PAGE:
On June 30, the state announced its final decisions for 2017 individual and small employer health insurance rates. The proposed rates are for plans that comply with the Affordable Care Act for small businesses and individuals who buy their own coverage rather than getting it through an employer. The Department of Consumer and Business Services (DCBS) must approve any rates before they can be charged to policyholders.
These final decisions are the result of a rigorous and public review process by the DCBS Division of Financial Regulation. This process included public conference calls, public hearings and public comment. The division published preliminary decisions before the public hearings. These hearings provided an opportunity for the public, health insurance companies and the division to further review and analyze the preliminary decisions.
Health insurance rates are an estimate of future expenses, including medical and prescription drug claims costs and administrative expenses. These estimates are based on historical data and forecasts of future trends.
The department reviews rates to ensure they are reasonable and actuarially sound – meaning they are sufficient to cover costs so that health insurance companies can pay claims, but not excessive. This year, the department found that most rates were reasonable based on projected expenses for 2017. However, there were a few exceptions, including:
* The department reduced Providence’s rate increase for individual plans from 29.6 percent to 24.1 percent. The department made the change because it disagreed with the company’s projection for health care utilization and it concluded the profit margin generated in the original request was too high.
* The department reduced Moda Health Plan’s rate increase for individual plans from 32.3 percent to 29.3 percent because of several errors, one of which was discovered by OSPIRG in its review of the filings on behalf of consumers.
* HealthNet’s rate for individual plans changed from staying flat to increasing 9.8 percent because the original request was based on data that was not credible, the department found.
In addition, based on data available after the initial submission, ATRIO requested and was able to justify an additional 5 percent increase to its rates.
In the individual market, the division’s final rate decisions range from an average rate increase of 9.8 percent to an average rate increase of 32 percent, depending on the insurance company. Under the final decisions, Silver Standard Plan premiums for a 40-year-old in Portland would range from $312 to $442 a month.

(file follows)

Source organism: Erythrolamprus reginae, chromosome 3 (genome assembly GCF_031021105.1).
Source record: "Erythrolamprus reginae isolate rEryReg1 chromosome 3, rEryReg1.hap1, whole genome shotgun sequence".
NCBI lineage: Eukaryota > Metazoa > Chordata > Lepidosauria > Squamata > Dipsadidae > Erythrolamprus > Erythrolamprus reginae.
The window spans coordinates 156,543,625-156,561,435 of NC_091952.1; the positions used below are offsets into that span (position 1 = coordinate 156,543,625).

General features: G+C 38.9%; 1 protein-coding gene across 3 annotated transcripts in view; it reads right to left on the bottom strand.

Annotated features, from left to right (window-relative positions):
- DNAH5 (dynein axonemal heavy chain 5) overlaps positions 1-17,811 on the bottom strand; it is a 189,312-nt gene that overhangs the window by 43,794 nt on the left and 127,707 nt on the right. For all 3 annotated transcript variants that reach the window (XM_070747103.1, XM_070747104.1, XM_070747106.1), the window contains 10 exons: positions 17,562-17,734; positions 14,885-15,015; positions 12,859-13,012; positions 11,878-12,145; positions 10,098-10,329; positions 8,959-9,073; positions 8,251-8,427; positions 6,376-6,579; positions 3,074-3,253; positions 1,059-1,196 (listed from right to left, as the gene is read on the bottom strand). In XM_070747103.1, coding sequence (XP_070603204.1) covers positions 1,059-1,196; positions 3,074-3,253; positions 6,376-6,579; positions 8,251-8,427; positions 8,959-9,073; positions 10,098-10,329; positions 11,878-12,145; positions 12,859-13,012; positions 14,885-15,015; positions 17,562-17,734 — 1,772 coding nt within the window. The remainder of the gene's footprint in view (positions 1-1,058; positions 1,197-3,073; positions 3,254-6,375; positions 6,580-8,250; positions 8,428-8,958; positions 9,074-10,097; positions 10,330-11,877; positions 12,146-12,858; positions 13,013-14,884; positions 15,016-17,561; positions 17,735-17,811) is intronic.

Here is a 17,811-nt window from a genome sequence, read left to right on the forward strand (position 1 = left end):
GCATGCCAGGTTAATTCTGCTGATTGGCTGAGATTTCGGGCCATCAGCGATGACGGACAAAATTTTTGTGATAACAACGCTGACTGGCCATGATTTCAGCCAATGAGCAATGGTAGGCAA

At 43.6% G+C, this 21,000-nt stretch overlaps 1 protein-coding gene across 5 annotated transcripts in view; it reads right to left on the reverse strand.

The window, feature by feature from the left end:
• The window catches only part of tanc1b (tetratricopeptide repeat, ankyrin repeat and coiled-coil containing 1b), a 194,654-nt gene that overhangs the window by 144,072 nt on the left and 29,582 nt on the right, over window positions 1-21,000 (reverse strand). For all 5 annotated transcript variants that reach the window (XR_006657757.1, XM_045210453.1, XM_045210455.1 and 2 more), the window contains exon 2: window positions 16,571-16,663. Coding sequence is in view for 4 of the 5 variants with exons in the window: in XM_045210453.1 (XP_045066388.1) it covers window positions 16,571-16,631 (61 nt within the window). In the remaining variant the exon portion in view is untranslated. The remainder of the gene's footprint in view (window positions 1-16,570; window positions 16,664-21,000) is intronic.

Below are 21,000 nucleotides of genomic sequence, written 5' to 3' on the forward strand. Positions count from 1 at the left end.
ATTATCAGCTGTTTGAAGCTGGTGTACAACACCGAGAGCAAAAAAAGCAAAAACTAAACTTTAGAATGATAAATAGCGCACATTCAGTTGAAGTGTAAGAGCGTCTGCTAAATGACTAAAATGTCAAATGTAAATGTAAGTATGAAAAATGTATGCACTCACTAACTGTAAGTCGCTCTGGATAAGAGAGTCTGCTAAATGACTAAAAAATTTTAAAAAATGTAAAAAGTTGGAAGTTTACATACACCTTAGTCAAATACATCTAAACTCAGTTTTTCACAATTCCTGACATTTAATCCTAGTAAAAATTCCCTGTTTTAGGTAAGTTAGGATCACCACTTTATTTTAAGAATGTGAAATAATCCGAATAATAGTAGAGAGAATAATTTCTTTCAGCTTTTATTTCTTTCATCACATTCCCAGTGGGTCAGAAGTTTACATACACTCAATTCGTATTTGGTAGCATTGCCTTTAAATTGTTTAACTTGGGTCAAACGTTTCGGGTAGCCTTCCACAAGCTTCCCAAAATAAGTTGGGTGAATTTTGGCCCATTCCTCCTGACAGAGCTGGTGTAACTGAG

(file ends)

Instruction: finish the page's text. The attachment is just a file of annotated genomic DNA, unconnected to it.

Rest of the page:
In the small group market, the division’s final rate decisions range from an average rate decrease of 8.9 percent to an average rate increase of 17 percent. Silver Standard Plan premiums for a 40-year-old in Portland would range from $266 to $362 a month.
Click the following link for a table with company-specific information: http://dfr.oregon.gov/public-resources/healthrates/Documents/2017-final-summary.pdf
“Health insurance rates should generally follow trends in the cost of medical care,” said Laura Cali, insurance commissioner and administrator of the Division of Financial Regulation. “However, there are several additional factors – such as the end of federal programs and the recent losses experienced by insurers – that make higher increases necessary for insurers to meet their obligations to policyholders in 2017.”
The final rate decisions also include plans in 13 additional counties for Moda Health Plan. Moda was one of four statewide carriers that had decided to limit the number of counties in which it sells plans in 2017. One of those carriers, LifeWise Health Plan, opted to leave the Oregon market altogether.
“We were very concerned about limited options for consumers, particularly in rural counties, and worked hard to try to get insurers to reconsider their decisions,” said Patrick Allen, DCBS director. “With Moda re-entering 13 counties, Oregonians throughout the state have multiple choices, and we are in a better position in a fast-changing market.”
Final rates, a summary of the state of the individual and small group markets, and the final decision information for each carrier can be found at www.oregonhealthrates.org. Statewide premium comparison tables for ages 21, 40 and 60 will be posted online in late July.
The Division of Financial Regulation is part of the Department of Consumer and Business Services, Oregon’s largest business regulatory and consumer protection agency. Visit dcbs.oregon.gov.